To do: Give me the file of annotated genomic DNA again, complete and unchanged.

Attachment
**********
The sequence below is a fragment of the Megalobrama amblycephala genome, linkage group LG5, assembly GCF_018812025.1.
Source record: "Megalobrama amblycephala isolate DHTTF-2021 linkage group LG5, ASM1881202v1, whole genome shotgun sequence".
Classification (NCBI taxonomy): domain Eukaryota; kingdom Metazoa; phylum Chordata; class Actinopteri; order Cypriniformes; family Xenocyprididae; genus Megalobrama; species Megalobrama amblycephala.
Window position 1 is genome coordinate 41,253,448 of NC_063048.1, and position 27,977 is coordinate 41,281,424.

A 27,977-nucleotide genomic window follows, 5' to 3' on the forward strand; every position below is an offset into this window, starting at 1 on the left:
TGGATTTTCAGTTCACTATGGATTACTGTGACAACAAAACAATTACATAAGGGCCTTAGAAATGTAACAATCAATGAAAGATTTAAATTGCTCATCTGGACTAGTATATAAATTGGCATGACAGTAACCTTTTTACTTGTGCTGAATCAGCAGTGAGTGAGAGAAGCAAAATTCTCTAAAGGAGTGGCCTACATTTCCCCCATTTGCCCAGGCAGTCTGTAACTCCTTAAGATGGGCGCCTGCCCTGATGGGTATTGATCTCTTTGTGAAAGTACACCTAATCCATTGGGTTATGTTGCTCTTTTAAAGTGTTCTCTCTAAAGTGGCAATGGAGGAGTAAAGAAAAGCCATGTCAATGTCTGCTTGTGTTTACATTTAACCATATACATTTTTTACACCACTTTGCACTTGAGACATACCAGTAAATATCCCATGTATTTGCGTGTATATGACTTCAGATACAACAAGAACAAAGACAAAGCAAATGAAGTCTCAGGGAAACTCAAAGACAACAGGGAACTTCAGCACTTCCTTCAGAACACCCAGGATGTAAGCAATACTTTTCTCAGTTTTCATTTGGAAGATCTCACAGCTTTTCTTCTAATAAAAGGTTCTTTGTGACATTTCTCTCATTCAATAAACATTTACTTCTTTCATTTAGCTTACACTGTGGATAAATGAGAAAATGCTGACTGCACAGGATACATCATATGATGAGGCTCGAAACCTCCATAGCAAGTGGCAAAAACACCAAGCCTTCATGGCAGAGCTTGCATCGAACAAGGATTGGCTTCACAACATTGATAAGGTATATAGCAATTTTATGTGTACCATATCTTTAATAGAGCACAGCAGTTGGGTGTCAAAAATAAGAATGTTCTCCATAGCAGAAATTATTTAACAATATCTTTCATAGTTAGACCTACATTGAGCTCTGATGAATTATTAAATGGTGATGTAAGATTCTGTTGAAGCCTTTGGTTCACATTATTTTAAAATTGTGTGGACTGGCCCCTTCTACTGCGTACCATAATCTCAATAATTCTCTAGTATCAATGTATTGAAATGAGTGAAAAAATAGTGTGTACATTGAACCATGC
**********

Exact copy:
The sequence below is a fragment of the Megalobrama amblycephala genome, linkage group LG5, assembly GCF_018812025.1.
Source record: "Megalobrama amblycephala isolate DHTTF-2021 linkage group LG5, ASM1881202v1, whole genome shotgun sequence".
Classification (NCBI taxonomy): domain Eukaryota; kingdom Metazoa; phylum Chordata; class Actinopteri; order Cypriniformes; family Xenocyprididae; genus Megalobrama; species Megalobrama amblycephala.
Window position 1 is genome coordinate 41,253,448 of NC_063048.1, and position 27,977 is coordinate 41,281,424.

A 27,977-nucleotide genomic window follows, 5' to 3' on the forward strand; every position below is an offset into this window, starting at 1 on the left:
TGGATTTTCAGTTCACTATGGATTACTGTGACAACAAAACAATTACATAAGGGCCTTAGAAATGTAACAATCAATGAAAGATTTAAATTGCTCATCTGGACTAGTATATAAATTGGCATGACAGTAACCTTTTTACTTGTGCTGAATCAGCAGTGAGTGAGAGAAGCAAAATTCTCTAAAGGAGTGGCCTACATTTCCCCCATTTGCCCAGGCAGTCTGTAACTCCTTAAGATGGGCGCCTGCCCTGATGGGTATTGATCTCTTTGTGAAAGTACACCTAATCCATTGGGTTATGTTGCTCTTTTAAAGTGTTCTCTCTAAAGTGGCAATGGAGGAGTAAAGAAAAGCCATGTCAATGTCTGCTTGTGTTTACATTTAACCATATACATTTTTTACACCACTTTGCACTTGAGACATACCAGTAAATATCCCATGTATTTGCGTGTATATGACTTCAGATACAACAAGAACAAAGACAAAGCAAATGAAGTCTCAGGGAAACTCAAAGACAACAGGGAACTTCAGCACTTCCTTCAGAACACCCAGGATGTAAGCAATACTTTTCTCAGTTTTCATTTGGAAGATCTCACAGCTTTTCTTCTAATAAAAGGTTCTTTGTGACATTTCTCTCATTCAATAAACATTTACTTCTTTCATTTAGCTTACACTGTGGATAAATGAGAAAATGCTGACTGCACAGGATACATCATATGATGAGGCTCGAAACCTCCATAGCAAGTGGCAAAAACACCAAGCCTTCATGGCAGAGCTTGCATCGAACAAGGATTGGCTTCACAACATTGATAAGGTATATAGCAATTTTATGTGTACCATATCTTTAATAGAGCACAGCAGTTGGGTGTCAAAAATAAGAATGTTCTCCATAGCAGAAATTATTTAACAATATCTTTCATAGTTAGACCTACATTGAGCTCTGATGAATTATTAAATGGTGATGTAAGATTCTGTTGAAGCCTTTGGTTCACATTATTTTAAAATTGTGTGGACTGGCCCCTTCTACTGCGTACCATAATCTCAATAATTCTCTAGTATCAATGTATTGAAATGAGTGAAAAAATAGTGTGTACATTGAACCATGC